Telling the Tale of the Day Backwards

An Occasional Poem by cin salach 

This combines a ritual (creative habit) I do with my son, a poem I wrote for my dad, and my business, which is writing poems for occasions—this occasion being my father’s Alzheimers. 

for my Dad

Once upon a time in the fairytale the storyteller told,
the Queen loses her husband
to a spell that turns him into a giant lizard
every night after dusk. Every night
he retreats to a tower alone, not wanting to be seen.

To break the spell, the Queen must
wear out twelve pairs of iron shoes,
along with a couple of other impossible things.
But she does them all. With grief
and perseverance, she does them all.
The Queen and the husband  live happily ever after.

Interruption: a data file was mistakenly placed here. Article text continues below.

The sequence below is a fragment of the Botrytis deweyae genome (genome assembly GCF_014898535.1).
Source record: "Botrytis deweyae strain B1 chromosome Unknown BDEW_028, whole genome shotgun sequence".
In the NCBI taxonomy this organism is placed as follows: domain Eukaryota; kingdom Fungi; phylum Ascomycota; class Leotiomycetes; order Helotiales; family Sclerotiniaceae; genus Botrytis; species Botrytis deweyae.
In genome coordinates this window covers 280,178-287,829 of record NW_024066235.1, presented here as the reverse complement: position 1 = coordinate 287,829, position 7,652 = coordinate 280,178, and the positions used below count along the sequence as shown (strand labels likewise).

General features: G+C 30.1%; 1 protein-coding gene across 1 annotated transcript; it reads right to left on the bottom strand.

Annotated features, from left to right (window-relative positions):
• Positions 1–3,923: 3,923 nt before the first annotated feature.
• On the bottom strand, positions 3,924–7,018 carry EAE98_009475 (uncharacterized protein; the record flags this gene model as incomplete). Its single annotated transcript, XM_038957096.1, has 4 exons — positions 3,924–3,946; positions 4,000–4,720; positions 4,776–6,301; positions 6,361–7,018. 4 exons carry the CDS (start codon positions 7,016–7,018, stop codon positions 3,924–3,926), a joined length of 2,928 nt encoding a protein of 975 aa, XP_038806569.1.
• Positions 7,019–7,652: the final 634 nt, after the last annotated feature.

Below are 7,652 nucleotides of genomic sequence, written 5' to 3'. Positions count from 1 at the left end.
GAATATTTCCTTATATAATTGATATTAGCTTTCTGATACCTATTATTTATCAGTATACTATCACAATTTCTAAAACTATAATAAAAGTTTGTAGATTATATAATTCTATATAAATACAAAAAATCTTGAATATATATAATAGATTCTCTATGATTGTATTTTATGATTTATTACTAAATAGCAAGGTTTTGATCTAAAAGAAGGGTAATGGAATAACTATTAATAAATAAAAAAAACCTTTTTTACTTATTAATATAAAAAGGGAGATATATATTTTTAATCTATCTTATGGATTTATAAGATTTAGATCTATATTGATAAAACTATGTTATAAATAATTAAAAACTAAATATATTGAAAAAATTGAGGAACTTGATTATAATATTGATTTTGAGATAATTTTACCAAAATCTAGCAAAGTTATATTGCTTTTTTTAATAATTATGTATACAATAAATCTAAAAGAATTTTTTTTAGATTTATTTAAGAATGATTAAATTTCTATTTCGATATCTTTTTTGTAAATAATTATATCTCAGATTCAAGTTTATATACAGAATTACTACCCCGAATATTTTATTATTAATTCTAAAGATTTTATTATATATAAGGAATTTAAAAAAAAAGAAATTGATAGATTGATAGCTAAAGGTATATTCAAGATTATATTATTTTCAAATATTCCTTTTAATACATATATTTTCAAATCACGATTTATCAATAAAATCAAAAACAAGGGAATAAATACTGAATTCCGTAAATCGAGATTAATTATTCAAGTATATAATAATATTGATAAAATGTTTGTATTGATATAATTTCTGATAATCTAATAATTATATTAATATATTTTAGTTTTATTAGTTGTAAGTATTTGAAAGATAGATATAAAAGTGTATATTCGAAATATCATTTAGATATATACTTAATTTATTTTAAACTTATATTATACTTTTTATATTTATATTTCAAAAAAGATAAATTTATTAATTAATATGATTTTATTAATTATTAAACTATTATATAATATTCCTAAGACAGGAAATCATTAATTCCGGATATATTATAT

The storyteller then tells us to tell her the tale
backward: “Happily ever after” to “Once upon a time.”
It is challenging, but not nearly as challenging
as it would be to wear out 12 pairs of iron shoes
and there are eight of us in a circle
to help each other out.

We fill each other’s memory in, eventually
recalling all the small details 
that live in between all the big ones.

At first, I’m frustrated that I can’t remember
every single detail by myself.
Then I’m elated that I don’t have to remember
every single detail by myself.

Since then, I’ve stayed with elated
like a new truth.
A part of my heart unlocking
like a spell being broken.

Listen: I don’t have to become a giant lizard
and disappear if my memory gets dusky.
I simply have to find a circle of women
who all heard the story,
and ask them to say it out loud with me
until we reach the beginning once more.

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